Burlington Ground-Breaking was 10 Years in the Making
The city of Burlington decided in 2006 that a large piece of land along two busy streets would be ideal for development. Ten years later, it appears that vision will soon become a reality.
More than 30 people stood on the eastern edge of the property, known locally as the Manor, for about 30 minutes. They posed for photos in front of a construction trailer, just a few feet from several pieces of heavy equipment and a row of ceremonial golden shovels.
They were there to witness the official ground-breaking for the roughly 28-acre site. Though construction crews have already been on site for several weeks breaking up concrete slabs and removing trees.
Two local businessmen, Scott Spear and Randy Winegard, purchased the property from the city for $2.4-million, half of which has already been paid. They closed on the site in May.
Spear said the initial plan is to sell sections of the lot along Highway 61 and Agency Streets to people or businesses for retail or commercial use. In fact, he said three lots are already under contract.
He said when it comes to the rest of the giant lot, a plan is in the works.
“We are going to do something creative with the inner portion of the property,” said Spear. “We don’t know what that is yet. We are going to work through it. I would be lying if I said we had a game plan for the whole property, but I think we will put it to good use.”
That is music to the ears of city leaders, who have been trying to find someone to develop the Manor for nearly a decade.
In 2006, the city decided the site would be ideal for development and borrowed millions of dollars to acquire homes and buildings on the site, even using eminent domain in some instances. Once the people living there were relocated, the buildings on site were razed.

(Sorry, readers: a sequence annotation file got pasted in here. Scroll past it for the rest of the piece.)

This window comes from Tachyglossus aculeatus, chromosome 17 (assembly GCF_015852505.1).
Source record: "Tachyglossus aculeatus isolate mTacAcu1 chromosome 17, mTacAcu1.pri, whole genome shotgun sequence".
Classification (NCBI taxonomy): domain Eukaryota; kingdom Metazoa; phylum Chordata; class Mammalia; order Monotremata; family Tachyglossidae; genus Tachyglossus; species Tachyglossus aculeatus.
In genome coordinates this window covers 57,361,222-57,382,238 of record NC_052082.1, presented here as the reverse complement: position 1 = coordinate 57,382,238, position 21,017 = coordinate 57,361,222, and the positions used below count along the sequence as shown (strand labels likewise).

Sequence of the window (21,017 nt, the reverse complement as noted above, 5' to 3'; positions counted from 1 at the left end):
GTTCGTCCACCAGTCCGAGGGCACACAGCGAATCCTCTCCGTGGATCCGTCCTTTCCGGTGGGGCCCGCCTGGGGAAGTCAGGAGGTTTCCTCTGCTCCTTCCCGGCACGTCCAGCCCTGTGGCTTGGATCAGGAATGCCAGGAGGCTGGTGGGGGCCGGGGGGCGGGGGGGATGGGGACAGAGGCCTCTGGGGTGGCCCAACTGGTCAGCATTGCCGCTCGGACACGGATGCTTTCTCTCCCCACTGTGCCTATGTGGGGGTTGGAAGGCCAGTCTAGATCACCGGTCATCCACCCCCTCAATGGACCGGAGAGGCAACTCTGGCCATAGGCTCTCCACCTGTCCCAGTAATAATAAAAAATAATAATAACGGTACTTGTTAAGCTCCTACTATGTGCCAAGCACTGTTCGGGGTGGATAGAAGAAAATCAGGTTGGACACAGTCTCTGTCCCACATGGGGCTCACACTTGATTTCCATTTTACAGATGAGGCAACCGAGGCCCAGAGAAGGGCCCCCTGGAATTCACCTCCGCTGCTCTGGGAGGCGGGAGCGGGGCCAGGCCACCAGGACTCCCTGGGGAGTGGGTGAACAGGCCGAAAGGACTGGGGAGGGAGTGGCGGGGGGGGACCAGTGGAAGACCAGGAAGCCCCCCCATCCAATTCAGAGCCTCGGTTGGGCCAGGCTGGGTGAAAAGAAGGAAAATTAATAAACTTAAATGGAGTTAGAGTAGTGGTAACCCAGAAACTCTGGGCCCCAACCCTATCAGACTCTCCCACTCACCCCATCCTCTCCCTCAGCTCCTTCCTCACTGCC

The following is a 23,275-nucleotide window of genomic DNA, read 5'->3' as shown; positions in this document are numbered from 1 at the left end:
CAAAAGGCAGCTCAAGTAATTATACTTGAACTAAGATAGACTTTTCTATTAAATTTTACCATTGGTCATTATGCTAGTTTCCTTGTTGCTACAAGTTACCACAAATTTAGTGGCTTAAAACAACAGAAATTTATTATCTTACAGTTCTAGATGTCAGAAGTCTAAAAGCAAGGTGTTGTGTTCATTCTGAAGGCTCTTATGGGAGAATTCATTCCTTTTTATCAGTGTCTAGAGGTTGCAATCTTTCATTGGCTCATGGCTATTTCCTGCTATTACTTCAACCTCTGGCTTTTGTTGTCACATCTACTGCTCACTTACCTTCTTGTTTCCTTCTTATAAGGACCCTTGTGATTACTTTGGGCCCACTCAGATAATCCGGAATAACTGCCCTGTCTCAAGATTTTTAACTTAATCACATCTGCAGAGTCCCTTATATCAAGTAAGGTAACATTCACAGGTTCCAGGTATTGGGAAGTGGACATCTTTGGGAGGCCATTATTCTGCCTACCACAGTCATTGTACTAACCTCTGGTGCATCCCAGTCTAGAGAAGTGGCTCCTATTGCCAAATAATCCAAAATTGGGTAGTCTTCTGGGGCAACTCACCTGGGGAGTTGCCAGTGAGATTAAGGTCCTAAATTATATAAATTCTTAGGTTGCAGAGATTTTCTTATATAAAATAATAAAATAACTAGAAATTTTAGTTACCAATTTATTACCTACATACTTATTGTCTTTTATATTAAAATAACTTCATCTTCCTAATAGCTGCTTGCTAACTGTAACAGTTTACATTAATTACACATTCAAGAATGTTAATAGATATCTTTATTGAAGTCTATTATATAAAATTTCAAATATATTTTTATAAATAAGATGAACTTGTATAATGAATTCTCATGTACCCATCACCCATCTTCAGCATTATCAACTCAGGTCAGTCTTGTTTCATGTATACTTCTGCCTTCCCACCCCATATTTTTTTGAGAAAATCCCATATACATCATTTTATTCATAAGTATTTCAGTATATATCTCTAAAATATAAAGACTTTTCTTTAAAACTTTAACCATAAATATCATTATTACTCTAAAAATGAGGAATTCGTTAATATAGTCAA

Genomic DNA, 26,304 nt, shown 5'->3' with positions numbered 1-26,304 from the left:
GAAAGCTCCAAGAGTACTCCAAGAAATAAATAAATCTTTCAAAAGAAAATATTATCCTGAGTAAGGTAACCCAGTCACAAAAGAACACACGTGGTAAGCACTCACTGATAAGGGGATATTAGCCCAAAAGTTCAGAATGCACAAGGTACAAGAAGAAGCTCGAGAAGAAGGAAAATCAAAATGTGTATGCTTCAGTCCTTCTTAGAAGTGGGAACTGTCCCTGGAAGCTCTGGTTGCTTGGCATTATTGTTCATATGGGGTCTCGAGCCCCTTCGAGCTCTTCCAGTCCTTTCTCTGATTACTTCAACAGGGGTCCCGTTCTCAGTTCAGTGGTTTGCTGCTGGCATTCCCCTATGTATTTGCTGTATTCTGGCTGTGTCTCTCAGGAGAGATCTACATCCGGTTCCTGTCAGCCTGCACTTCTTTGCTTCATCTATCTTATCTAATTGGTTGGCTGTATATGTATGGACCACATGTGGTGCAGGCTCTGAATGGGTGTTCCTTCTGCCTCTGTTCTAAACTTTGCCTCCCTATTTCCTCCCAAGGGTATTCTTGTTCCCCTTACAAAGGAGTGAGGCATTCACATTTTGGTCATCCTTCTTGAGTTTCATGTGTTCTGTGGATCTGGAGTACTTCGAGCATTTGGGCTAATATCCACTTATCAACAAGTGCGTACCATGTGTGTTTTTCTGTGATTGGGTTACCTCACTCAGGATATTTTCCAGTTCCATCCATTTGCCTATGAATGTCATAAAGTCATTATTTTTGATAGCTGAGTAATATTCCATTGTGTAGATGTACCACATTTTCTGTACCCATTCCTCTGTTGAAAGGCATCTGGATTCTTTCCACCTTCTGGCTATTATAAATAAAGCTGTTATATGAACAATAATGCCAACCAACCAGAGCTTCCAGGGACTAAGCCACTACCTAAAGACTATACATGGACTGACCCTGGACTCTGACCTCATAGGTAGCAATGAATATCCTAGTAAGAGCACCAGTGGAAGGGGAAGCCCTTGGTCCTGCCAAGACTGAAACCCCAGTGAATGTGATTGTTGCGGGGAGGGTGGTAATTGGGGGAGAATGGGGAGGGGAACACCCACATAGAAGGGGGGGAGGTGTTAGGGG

Burlington thought it had a deal with an out-of-state developer to purchase the site, but it fell through, leaving the city with a giant, vacant lot and the annual cost of paying it off.
City Manager Jim Ferneau said, eight years later, the city still owes about $4-million, which should be paid off within the next 5-6 years.
Mayor Shane McCampbell was not on the city council when the decision was made to develop the Manor, but he said after the ground-breaking that it’s a decision he continues to hear about from residents.
“I get emails just about once a week asking me when something is going to happen at the site,” said McCampbell. “So I think this will stop those emails. I am excited about this project.”
McCampbell said he is confident this project will greatly benefit the city by breathing life back into the Manor after all these years. He is especially glad to see the work being done by locals.
“I’d love to see every project done by what we have in-house,” said McCampbell. “I think we have fantastic people here and here’s a sign of it. Here’s a couple of people who want to make a difference here in their own home town, so yeah… loving, loving that.”
Scott Spear said after the ground-breaking that he does not know exactly when people will start to see building construction getting underway. He said what he does know is that this is more than an investment.
“Obviously, we want it to be successful from an investment standpoint, but we also want it to provide value to the city and to the community.”